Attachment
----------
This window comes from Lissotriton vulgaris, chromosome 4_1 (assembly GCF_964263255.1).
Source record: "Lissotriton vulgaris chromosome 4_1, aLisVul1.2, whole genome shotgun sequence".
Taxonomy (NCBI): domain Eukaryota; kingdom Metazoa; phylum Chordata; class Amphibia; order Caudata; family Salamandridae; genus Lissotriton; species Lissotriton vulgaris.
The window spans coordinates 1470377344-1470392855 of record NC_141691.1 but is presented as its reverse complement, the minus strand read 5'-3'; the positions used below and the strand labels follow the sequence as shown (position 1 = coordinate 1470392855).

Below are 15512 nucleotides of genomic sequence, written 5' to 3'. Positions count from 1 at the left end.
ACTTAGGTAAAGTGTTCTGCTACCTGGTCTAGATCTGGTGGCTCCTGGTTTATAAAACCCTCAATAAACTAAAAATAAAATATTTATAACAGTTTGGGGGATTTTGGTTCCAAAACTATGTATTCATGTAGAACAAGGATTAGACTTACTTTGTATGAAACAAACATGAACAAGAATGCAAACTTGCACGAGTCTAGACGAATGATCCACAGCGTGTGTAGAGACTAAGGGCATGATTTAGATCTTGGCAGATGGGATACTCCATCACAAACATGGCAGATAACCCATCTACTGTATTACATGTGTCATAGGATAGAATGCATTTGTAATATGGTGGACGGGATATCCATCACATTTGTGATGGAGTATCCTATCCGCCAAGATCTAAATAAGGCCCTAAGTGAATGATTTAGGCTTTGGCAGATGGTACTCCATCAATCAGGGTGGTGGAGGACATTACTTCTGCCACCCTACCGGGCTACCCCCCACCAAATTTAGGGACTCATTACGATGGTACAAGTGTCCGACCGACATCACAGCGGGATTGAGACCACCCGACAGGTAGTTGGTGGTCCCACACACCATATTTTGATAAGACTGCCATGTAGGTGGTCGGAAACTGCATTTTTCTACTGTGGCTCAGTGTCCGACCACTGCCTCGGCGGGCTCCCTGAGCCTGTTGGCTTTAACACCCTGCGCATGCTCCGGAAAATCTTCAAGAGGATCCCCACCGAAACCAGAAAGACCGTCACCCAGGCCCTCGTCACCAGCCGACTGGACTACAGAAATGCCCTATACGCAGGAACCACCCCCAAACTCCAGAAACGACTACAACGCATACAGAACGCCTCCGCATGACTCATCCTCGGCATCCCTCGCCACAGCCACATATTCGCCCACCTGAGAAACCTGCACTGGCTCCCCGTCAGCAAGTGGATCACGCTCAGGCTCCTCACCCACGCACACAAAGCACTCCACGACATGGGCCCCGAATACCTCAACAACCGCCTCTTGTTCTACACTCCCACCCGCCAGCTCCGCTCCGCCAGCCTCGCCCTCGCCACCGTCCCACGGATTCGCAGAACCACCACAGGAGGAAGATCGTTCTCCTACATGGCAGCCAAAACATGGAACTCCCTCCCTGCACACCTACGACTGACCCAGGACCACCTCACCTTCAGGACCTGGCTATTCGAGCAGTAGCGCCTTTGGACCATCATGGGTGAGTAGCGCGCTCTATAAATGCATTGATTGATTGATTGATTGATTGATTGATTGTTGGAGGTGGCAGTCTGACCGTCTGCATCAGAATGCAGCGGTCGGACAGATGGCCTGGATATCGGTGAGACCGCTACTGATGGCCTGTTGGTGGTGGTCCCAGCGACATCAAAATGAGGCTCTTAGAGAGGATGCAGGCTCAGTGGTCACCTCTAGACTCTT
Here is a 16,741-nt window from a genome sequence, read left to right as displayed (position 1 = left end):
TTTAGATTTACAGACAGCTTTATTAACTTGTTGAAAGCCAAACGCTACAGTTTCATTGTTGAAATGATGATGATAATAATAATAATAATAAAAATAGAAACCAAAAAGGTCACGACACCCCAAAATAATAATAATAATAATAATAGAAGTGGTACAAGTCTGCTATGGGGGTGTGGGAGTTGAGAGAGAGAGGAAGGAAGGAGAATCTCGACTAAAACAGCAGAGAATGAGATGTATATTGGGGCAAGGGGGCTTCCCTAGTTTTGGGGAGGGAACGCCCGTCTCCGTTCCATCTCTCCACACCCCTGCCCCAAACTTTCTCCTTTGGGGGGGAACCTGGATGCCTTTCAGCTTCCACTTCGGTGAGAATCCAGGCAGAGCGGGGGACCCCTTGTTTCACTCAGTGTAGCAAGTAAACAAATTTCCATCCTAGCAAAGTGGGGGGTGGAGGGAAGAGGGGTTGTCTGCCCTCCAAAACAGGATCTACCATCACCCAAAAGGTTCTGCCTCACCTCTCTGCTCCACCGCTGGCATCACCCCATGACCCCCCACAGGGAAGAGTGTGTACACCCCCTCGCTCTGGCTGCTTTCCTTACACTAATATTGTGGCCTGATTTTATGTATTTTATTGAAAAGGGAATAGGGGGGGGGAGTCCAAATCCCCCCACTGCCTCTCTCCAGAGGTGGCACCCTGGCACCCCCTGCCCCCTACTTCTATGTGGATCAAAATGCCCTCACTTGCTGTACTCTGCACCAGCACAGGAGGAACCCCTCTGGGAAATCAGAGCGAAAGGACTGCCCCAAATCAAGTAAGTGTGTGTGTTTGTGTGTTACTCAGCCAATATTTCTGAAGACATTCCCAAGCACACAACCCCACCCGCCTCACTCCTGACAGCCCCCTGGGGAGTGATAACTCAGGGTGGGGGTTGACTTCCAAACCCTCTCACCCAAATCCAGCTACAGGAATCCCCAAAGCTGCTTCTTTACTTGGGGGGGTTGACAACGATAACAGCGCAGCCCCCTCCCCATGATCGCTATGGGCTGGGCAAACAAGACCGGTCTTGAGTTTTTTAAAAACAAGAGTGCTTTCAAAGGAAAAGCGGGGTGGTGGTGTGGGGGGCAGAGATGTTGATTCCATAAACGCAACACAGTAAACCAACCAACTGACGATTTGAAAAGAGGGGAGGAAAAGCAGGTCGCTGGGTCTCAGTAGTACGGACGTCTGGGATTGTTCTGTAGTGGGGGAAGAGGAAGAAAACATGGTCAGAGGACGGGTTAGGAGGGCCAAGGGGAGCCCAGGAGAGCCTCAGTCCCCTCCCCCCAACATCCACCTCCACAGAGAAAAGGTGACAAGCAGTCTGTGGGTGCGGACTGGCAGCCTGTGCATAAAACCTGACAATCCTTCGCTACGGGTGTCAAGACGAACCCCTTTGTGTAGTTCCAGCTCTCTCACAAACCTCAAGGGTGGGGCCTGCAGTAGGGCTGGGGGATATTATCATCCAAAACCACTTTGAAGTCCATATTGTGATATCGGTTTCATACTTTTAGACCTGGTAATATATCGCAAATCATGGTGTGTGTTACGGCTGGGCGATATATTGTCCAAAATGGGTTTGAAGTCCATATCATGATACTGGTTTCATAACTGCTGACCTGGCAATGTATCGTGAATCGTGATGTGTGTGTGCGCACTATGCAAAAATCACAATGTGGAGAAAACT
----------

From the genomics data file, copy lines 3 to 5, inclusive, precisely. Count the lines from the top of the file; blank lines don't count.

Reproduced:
Taxonomy (NCBI): domain Eukaryota; kingdom Metazoa; phylum Chordata; class Amphibia; order Caudata; family Salamandridae; genus Lissotriton; species Lissotriton vulgaris.
The window spans coordinates 1470377344-1470392855 of record NC_141691.1 but is presented as its reverse complement, the minus strand read 5'-3'; the positions used below and the strand labels follow the sequence as shown (position 1 = coordinate 1470392855).

Below are 15512 nucleotides of genomic sequence, written 5' to 3'. Positions count from 1 at the left end.